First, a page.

Blind Alley projects

Press Release

Chris Powell: through this window

August 19—September 23, 2023

Location: 3317 West 4th Street, Fort Worth, Texas 76107 Hours: daylight

Chris Powell: through this window, August 19—September 23, 2023, Blind Alley projects

Blind Alley projects is pleased to present Chris Powell: through this window, August 19—September 23. Due to extreme heat, a reception with the artist is scheduled later in the exhibition, on Saturday, September 16, 3 to 5pm at the gallery.

Chris Powell is what might be termed, an artist’s-artist based on his commitment to seeing and making in an instinctive, and maybe compulsive manner, that seems as necessary to his life as breath. It is a manner that other artist both envy and admire and those who are paying attention know that there are lessons to be had there. In an artist statement, Powell suggests that one such lesson is to attend to one’s periphery vision because the wonder found there is useful.

Materials become familiar but odd entities that capture the imagination. Found objects subtly manipulated to simultaneously lose and retain their initial identity as they hold space with those forms that result from the artist’s touch. All endearing in their awkwardness that is often in relation to gravity, whether beholden or in precarious defiance.

Powell graciously and poetically offers insight into the work found in through this window with the following statement:

There is a beauty in awkwardness.

These objects appear almost functional in their shape. Their colors are burnt and smoked softened by fire. These objects relate to either the body in size or to the hand in relationship to perceived usage or touch.

I am reaching for shapes and forms that define space and set up a dialog between objects and the viewer.

I don’t want to force in anyway. I want to invite. The importance of my work lies in its casualness and its strength is in its quietness.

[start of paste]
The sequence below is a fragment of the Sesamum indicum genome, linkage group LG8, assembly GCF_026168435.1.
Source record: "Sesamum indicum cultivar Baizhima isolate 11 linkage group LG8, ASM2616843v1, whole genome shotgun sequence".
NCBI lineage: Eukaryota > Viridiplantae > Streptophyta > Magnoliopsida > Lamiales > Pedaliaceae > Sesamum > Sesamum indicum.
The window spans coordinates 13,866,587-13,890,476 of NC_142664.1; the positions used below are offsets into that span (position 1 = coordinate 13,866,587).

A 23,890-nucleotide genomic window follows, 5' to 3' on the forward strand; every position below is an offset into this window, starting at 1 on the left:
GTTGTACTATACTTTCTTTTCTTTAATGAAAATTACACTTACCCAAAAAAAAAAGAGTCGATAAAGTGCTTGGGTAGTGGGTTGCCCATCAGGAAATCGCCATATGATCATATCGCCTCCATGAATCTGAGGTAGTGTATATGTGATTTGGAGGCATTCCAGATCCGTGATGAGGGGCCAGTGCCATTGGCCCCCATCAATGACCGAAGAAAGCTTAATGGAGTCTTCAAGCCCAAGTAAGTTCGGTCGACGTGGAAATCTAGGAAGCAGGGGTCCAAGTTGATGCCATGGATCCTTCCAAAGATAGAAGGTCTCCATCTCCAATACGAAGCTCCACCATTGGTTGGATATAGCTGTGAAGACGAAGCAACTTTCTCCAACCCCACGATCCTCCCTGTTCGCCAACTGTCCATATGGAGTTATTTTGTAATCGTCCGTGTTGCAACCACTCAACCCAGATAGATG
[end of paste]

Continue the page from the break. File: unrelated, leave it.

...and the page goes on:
Years ago, I would carry my toddler on walks into the prairie behind where we lived. When I tired from carrying him, I would sit and let him explore. One day we stopped at a harvester anthill. We were watching the ants coming and going. ”Look how close together they are!” Wade said. “Yes,” I answered, “they have to squeeze together to get into the nest.” He looked at me and said, “No, not the ants, the pebbles.”

We can see things differently and there is always more to see than what we are directly looking at. Check your peripheral vision.

In true Chris Powell fashion, one of the three elements in Blind Alley will be in flux, with new pieces taking their place on the low round plinth sitting near the front window, changing the conversation and our perceptions. So, for full benefit, it is advisable to make regular visits throughout the run of this show.

Chris Powell is an artist, living and working in Fort Worth, Texas where he is a Professor of Art at TCU, teaching Ceramics and working since 1984. He received an MFA from Bradley University in 1983 and a BFA from ACU in 1980. A recipient of numerous public and private commissions for outdoor sculpture, Powell employs stone, clay, and other traditional materials in sometimes unexpected ways to explore the abstract shapes of plants, animals, and natural phenomena. His practice also includes collecting and employing found objects and a great deal of drawing. Much of his inspiration comes from growing up on a ranch in southwest Arkansas. His work achieves a subtle balance between figurative and non-figurative. His proficiency as a sculptor and ceramist imparts an air of timeless perfection to his deceptively simple exercises in pure form. Powell participates in residencies where he immerses himself in the life and art in cultures distinctly different from his own but with which he has an affinity. These include a 2014 artist residency at Hiroshima City University when he also worked with potters in Bizen, Japan; and most recently a return to Costa Rica 2023 where he worked with potters in Guaitil, learning about making and firing of ceramic objects from indigenous potters. In 2015 Powell built a high fire kiln in southwest Arkansas as part of the Arkansas Tsuchigama Project. This kiln has been fired three times in service to Powell’s own practice as well as using the site and kiln as a means to work with other artists he has met through his travels.

Blind Alley projects is a small, vitrine-like gallery on an empty lot of a residential street in Fort Worth’s Museum district. A glass wall faces the street to allow exhibitions to be viewed from the street. Conceived by artists Terri Thornton and Cam Schoepp, the building—only 8 x 10 ft—was designed in collaboration with Mark and Peter Anderson of Anderson Architecture, with the purpose of exhibiting single works or installations that respond to the conditions and context of the gallery

Instagram @blindalleyprojects